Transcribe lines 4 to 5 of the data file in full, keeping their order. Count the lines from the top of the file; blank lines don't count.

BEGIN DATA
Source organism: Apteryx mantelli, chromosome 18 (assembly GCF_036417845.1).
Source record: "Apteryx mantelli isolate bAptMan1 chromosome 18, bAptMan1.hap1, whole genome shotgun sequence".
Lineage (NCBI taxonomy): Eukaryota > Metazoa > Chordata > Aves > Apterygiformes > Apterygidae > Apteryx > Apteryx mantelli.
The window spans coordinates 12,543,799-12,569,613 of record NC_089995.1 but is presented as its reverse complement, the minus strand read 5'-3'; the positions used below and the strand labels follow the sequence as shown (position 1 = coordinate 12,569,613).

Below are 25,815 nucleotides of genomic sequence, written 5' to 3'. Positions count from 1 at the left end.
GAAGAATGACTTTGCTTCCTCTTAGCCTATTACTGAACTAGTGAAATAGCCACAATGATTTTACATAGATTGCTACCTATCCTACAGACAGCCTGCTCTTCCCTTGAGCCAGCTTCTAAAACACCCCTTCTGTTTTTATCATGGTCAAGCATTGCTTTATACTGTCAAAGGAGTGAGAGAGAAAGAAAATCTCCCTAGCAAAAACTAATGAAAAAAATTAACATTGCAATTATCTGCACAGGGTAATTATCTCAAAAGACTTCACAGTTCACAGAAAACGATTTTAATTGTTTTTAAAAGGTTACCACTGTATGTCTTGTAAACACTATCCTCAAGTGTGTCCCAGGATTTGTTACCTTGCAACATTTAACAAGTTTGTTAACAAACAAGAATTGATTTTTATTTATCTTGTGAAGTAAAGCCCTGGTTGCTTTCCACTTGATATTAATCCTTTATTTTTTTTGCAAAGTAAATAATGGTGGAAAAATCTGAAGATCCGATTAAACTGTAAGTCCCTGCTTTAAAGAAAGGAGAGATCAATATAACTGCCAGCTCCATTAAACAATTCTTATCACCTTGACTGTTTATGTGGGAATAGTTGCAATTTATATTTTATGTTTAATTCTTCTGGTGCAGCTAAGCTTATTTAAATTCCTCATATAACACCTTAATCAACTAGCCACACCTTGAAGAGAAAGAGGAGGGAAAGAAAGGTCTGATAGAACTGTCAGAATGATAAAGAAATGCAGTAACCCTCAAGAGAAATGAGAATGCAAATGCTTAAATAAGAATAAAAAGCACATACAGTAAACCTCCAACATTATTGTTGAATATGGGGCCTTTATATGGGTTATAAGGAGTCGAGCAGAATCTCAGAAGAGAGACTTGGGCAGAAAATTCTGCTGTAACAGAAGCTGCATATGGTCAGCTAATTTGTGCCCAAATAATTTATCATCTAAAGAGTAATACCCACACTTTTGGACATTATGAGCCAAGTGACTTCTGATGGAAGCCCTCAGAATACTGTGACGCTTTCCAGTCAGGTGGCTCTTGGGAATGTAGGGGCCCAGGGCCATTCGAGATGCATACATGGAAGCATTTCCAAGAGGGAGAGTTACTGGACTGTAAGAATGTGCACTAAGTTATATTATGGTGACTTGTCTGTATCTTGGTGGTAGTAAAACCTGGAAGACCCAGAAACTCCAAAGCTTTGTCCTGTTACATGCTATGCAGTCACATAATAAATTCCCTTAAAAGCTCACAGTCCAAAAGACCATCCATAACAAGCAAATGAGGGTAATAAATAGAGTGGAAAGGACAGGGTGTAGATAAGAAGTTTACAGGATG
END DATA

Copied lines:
The window spans coordinates 12,543,799-12,569,613 of record NC_089995.1 but is presented as its reverse complement, the minus strand read 5'-3'; the positions used below and the strand labels follow the sequence as shown (position 1 = coordinate 12,569,613).

Below are 25,815 nucleotides of genomic sequence, written 5' to 3'. Positions count from 1 at the left end.